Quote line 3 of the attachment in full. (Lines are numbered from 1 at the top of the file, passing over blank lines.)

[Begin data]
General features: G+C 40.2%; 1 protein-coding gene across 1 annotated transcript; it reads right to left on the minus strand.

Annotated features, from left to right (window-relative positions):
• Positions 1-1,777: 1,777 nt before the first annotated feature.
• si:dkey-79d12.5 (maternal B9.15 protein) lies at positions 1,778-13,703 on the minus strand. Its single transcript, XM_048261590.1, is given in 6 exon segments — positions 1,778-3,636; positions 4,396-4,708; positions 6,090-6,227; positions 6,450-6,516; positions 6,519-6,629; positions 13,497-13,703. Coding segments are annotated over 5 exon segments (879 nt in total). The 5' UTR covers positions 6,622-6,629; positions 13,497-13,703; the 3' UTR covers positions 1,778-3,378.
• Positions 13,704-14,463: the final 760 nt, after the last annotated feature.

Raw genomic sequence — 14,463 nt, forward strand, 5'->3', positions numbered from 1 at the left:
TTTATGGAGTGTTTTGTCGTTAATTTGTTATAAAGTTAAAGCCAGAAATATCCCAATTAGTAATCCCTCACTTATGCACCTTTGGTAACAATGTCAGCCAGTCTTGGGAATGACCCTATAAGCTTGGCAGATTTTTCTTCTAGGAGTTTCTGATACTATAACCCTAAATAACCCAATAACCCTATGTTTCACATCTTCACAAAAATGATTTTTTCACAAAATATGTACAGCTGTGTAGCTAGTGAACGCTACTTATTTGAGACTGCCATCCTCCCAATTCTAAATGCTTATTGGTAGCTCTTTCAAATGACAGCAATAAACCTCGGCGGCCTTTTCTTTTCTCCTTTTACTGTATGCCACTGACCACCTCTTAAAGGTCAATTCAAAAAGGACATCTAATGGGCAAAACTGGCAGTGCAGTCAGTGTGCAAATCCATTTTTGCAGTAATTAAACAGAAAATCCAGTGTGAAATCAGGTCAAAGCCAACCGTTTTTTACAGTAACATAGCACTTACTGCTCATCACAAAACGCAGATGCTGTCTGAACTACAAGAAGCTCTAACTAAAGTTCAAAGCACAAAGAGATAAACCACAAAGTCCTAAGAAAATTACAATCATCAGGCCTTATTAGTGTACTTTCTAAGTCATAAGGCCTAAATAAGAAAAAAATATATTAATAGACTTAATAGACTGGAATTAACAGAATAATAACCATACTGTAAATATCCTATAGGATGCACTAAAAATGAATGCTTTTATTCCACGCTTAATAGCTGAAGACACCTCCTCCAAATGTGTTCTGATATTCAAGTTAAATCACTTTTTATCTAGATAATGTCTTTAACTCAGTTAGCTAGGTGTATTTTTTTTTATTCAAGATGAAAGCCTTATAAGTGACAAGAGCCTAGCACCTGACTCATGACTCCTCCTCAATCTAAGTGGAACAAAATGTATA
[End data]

• Positions 1-1,777: 1,777 nt before the first annotated feature.